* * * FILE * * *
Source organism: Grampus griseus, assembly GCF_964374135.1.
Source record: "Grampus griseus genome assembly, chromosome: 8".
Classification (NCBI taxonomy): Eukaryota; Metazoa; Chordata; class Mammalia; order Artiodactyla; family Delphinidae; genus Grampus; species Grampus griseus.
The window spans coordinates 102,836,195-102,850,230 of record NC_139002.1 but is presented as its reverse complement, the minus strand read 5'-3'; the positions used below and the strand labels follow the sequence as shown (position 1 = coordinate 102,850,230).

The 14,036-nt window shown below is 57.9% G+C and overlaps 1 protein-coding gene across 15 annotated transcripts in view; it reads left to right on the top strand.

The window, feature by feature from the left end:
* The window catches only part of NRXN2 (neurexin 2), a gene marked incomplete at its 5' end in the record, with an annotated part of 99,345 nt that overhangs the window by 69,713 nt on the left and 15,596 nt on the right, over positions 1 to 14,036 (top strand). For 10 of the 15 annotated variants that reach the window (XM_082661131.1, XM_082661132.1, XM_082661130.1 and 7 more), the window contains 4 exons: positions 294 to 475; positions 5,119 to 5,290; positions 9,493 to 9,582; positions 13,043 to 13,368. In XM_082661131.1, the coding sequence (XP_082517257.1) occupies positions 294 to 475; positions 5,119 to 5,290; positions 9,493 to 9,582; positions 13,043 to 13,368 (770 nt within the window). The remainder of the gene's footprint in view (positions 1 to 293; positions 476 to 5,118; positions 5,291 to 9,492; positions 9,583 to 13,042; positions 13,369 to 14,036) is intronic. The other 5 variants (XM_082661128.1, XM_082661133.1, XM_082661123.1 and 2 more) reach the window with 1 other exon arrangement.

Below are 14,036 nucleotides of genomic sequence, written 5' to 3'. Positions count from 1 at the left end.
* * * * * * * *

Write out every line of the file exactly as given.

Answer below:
Source organism: Grampus griseus, assembly GCF_964374135.1.
Source record: "Grampus griseus genome assembly, chromosome: 8".
Classification (NCBI taxonomy): Eukaryota; Metazoa; Chordata; class Mammalia; order Artiodactyla; family Delphinidae; genus Grampus; species Grampus griseus.
The window spans coordinates 102,836,195-102,850,230 of record NC_139002.1 but is presented as its reverse complement, the minus strand read 5'-3'; the positions used below and the strand labels follow the sequence as shown (position 1 = coordinate 102,850,230).

The 14,036-nt window shown below is 57.9% G+C and overlaps 1 protein-coding gene across 15 annotated transcripts in view; it reads left to right on the top strand.

The window, feature by feature from the left end:
* The window catches only part of NRXN2 (neurexin 2), a gene marked incomplete at its 5' end in the record, with an annotated part of 99,345 nt that overhangs the window by 69,713 nt on the left and 15,596 nt on the right, over positions 1 to 14,036 (top strand). For 10 of the 15 annotated variants that reach the window (XM_082661131.1, XM_082661132.1, XM_082661130.1 and 7 more), the window contains 4 exons: positions 294 to 475; positions 5,119 to 5,290; positions 9,493 to 9,582; positions 13,043 to 13,368. In XM_082661131.1, the coding sequence (XP_082517257.1) occupies positions 294 to 475; positions 5,119 to 5,290; positions 9,493 to 9,582; positions 13,043 to 13,368 (770 nt within the window). The remainder of the gene's footprint in view (positions 1 to 293; positions 476 to 5,118; positions 5,291 to 9,492; positions 9,583 to 13,042; positions 13,369 to 14,036) is intronic. The other 5 variants (XM_082661128.1, XM_082661133.1, XM_082661123.1 and 2 more) reach the window with 1 other exon arrangement.

Below are 14,036 nucleotides of genomic sequence, written 5' to 3'. Positions count from 1 at the left end.